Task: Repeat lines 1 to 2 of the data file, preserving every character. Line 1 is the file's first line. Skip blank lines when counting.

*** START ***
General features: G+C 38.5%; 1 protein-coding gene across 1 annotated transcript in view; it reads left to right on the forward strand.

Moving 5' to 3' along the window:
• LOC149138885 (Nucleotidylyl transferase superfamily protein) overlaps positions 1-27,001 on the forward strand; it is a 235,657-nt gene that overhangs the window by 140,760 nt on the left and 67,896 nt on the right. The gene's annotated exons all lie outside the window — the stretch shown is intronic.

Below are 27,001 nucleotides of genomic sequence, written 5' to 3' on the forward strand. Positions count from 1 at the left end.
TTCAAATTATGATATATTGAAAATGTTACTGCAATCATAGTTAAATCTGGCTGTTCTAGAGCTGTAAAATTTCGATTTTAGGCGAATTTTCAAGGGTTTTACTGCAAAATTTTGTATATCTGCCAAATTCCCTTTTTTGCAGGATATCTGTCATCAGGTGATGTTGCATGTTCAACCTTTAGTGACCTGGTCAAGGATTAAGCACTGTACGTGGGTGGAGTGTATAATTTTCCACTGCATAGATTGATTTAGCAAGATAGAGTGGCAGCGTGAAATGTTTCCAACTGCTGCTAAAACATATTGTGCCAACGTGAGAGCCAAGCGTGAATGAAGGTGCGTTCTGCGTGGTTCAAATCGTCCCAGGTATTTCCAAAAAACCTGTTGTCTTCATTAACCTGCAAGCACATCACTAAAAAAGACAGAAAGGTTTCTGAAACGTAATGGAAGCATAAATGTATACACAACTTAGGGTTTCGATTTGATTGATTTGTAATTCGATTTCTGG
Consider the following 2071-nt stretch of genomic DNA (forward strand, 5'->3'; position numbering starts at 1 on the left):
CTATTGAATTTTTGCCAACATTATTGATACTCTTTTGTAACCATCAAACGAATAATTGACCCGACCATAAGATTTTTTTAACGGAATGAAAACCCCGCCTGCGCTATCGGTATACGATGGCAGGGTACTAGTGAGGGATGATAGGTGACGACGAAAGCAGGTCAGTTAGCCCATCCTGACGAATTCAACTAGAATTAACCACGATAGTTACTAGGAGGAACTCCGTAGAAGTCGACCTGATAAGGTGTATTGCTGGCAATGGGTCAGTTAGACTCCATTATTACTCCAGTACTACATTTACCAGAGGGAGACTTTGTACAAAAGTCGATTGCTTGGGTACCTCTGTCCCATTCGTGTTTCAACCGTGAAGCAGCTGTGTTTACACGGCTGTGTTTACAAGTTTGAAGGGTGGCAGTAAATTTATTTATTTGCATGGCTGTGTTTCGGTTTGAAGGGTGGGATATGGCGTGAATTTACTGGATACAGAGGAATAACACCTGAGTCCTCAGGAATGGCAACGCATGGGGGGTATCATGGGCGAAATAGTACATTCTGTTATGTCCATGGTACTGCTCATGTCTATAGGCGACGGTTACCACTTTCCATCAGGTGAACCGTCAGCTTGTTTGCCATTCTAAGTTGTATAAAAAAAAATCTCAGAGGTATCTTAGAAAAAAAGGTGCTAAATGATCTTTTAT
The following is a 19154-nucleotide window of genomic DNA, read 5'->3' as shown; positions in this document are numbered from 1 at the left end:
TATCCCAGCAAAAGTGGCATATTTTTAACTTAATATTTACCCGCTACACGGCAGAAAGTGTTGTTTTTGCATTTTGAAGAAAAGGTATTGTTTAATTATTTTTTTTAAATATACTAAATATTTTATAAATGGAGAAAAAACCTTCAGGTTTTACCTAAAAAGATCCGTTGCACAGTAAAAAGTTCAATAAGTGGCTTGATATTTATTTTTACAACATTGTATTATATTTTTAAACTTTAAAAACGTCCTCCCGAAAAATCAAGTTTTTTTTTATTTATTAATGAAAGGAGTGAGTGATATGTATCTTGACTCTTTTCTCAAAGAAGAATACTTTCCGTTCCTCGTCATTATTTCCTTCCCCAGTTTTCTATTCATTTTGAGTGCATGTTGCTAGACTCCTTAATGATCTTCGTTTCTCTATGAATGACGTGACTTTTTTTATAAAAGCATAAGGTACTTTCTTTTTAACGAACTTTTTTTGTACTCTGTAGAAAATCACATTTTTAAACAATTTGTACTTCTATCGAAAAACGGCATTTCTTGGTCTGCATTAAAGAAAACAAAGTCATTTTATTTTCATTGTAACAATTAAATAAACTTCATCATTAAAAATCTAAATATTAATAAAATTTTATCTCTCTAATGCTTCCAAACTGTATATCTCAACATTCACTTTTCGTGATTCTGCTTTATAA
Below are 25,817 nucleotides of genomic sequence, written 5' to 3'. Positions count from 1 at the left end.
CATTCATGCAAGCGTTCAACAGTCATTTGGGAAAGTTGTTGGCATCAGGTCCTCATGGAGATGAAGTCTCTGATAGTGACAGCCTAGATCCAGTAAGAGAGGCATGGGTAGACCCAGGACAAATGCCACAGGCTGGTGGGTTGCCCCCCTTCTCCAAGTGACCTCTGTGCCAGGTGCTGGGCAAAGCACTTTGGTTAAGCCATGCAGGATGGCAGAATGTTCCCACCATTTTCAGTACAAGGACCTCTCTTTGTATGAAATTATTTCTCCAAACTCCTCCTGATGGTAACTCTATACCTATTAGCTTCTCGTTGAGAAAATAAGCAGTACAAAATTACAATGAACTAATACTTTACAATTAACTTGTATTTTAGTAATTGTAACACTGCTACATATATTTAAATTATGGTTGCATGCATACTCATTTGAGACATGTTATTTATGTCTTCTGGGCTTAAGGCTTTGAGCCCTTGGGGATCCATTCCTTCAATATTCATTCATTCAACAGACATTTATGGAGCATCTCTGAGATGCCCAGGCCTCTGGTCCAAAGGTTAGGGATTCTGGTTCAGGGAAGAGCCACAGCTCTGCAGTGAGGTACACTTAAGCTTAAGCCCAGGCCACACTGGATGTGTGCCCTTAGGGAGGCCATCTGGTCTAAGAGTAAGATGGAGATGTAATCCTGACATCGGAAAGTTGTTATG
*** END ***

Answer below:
General features: G+C 38.5%; 1 protein-coding gene across 1 annotated transcript in view; it reads left to right on the forward strand.

Moving 5' to 3' along the window: